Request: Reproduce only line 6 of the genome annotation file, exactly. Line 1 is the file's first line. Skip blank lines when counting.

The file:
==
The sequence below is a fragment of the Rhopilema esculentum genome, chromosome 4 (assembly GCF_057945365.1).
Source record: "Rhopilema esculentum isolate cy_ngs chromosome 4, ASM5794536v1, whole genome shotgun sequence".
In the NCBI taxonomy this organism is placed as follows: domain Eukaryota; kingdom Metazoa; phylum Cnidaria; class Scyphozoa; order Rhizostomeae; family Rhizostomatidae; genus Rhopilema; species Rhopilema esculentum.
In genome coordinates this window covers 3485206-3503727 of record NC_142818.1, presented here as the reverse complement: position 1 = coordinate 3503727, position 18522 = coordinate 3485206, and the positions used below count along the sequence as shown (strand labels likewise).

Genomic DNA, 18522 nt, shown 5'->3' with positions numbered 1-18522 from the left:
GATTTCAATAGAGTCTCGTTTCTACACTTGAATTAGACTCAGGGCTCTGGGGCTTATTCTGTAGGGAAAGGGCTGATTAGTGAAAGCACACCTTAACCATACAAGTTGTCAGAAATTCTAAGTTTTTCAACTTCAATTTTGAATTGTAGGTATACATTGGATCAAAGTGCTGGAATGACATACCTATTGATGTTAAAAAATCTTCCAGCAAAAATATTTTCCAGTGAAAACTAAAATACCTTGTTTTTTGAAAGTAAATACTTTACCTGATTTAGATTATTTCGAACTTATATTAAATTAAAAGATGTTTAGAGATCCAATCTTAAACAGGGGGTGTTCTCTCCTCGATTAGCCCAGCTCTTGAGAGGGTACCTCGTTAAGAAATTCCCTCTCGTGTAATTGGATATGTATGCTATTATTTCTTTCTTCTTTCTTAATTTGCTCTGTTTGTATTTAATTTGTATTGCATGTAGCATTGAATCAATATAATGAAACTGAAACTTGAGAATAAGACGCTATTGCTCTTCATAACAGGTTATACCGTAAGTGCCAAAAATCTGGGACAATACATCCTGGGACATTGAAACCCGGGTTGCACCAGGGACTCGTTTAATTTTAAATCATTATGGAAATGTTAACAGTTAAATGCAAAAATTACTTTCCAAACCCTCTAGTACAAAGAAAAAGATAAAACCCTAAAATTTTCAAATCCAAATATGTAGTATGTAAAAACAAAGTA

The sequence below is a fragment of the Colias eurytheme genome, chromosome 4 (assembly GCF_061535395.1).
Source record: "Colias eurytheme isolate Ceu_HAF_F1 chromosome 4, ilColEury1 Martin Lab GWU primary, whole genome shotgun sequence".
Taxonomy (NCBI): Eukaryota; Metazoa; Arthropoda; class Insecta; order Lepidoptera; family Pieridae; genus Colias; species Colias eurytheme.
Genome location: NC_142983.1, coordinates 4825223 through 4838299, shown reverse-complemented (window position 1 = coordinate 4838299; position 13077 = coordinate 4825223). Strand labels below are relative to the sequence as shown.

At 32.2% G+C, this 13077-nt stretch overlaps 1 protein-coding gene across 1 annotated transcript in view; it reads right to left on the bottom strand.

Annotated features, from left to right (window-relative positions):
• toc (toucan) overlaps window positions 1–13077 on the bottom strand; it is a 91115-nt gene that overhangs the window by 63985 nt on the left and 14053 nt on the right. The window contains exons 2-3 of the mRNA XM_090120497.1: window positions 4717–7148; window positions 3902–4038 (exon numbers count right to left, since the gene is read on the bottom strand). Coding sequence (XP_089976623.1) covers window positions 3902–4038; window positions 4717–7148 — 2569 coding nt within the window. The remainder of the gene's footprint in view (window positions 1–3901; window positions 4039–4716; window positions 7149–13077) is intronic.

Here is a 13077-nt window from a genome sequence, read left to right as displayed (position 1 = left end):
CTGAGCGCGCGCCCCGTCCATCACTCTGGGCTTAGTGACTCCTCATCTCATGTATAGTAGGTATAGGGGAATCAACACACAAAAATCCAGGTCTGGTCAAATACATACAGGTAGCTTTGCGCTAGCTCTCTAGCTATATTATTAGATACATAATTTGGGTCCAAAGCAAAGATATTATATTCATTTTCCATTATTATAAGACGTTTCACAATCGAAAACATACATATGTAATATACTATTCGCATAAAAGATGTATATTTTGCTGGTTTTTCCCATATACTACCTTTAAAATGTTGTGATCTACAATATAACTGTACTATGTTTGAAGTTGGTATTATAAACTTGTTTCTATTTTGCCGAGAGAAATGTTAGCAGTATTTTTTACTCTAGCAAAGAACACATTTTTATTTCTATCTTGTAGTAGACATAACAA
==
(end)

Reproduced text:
GATTTCAATAGAGTCTCGTTTCTACACTTGAATTAGACTCAGGGCTCTGGGGCTTATTCTGTAGGGAAAGGGCTGATTAGTGAAAGCACACCTTAACCATACAAGTTGTCAGAAATTCTAAGTTTTTCAACTTCAATTTTGAATTGTAGGTATACATTGGATCAAAGTGCTGGAATGACATACCTATTGATGTTAAAAAATCTTCCAGCAAAAATATTTTCCAGTGAAAACTAAAATACCTTGTTTTTTGAAAGTAAATACTTTACCTGATTTAGATTATTTCGAACTTATATTAAATTAAAAGATGTTTAGAGATCCAATCTTAAACAGGGGGTGTTCTCTCCTCGATTAGCCCAGCTCTTGAGAGGGTACCTCGTTAAGAAATTCCCTCTCGTGTAATTGGATATGTATGCTATTATTTCTTTCTTCTTTCTTAATTTGCTCTGTTTGTATTTAATTTGTATTGCATGTAGCATTGAATCAATATAATGAAACTGAAACTTGAGAATAAGACGCTATTGCTCTTCATAACAGGTTATACCGTAAGTGCCAAAAATCTGGGACAATACATCCTGGGACATTGAAACCCGGGTTGCACCAGGGACTCGTTTAATTTTAAATCATTATGGAAATGTTAACAGTTAAATGCAAAAATTACTTTCCAAACCCTCTAGTACAAAGAAAAAGATAAAACCCTAAAATTTTCAAATCCAAATATGTAGTATGTAAAAACAAAGTA